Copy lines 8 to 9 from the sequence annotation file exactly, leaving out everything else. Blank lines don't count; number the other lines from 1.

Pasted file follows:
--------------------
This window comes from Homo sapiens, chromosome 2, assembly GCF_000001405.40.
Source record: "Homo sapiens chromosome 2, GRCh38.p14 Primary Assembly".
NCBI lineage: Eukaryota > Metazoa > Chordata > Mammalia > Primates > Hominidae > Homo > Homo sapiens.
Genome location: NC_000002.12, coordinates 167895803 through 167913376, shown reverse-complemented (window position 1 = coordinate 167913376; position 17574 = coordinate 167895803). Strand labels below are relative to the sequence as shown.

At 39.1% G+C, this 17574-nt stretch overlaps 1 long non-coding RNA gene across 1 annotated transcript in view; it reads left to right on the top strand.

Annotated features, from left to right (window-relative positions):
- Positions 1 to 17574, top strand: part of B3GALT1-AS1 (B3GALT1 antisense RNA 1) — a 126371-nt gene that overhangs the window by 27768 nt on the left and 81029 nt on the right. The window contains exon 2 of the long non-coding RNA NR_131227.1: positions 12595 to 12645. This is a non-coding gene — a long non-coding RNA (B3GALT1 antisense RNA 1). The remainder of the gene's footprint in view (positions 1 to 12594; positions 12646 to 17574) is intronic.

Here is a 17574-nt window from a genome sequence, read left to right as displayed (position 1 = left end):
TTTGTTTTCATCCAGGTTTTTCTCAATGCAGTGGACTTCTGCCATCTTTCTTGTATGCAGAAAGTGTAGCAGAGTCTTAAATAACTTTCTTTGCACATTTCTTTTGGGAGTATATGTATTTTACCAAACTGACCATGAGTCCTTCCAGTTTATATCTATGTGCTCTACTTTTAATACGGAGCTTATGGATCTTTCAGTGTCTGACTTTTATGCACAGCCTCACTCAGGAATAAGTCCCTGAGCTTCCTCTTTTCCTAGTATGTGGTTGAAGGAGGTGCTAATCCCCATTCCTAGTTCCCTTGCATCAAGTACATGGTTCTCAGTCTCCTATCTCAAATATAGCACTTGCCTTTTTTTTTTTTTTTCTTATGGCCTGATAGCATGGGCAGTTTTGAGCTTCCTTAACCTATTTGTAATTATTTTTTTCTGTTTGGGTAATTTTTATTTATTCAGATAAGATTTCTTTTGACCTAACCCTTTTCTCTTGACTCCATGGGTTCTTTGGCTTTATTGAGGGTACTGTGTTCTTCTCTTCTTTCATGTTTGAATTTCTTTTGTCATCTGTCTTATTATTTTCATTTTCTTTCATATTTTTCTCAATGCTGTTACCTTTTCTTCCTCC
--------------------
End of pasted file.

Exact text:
Here is a 17574-nt window from a genome sequence, read left to right as displayed (position 1 = left end):
TTTGTTTTCATCCAGGTTTTTCTCAATGCAGTGGACTTCTGCCATCTTTCTTGTATGCAGAAAGTGTAGCAGAGTCTTAAATAACTTTCTTTGCACATTTCTTTTGGGAGTATATGTATTTTACCAAACTGACCATGAGTCCTTCCAGTTTATATCTATGTGCTCTACTTTTAATACGGAGCTTATGGATCTTTCAGTGTCTGACTTTTATGCACAGCCTCACTCAGGAATAAGTCCCTGAGCTTCCTCTTTTCCTAGTATGTGGTTGAAGGAGGTGCTAATCCCCATTCCTAGTTCCCTTGCATCAAGTACATGGTTCTCAGTCTCCTATCTCAAATATAGCACTTGCCTTTTTTTTTTTTTTTCTTATGGCCTGATAGCATGGGCAGTTTTGAGCTTCCTTAACCTATTTGTAATTATTTTTTTCTGTTTGGGTAATTTTTATTTATTCAGATAAGATTTCTTTTGACCTAACCCTTTTCTCTTGACTCCATGGGTTCTTTGGCTTTATTGAGGGTACTGTGTTCTTCTCTTCTTTCATGTTTGAATTTCTTTTGTCATCTGTCTTATTATTTTCATTTTCTTTCATATTTTTCTCAATGCTGTTACCTTTTCTTCCTCC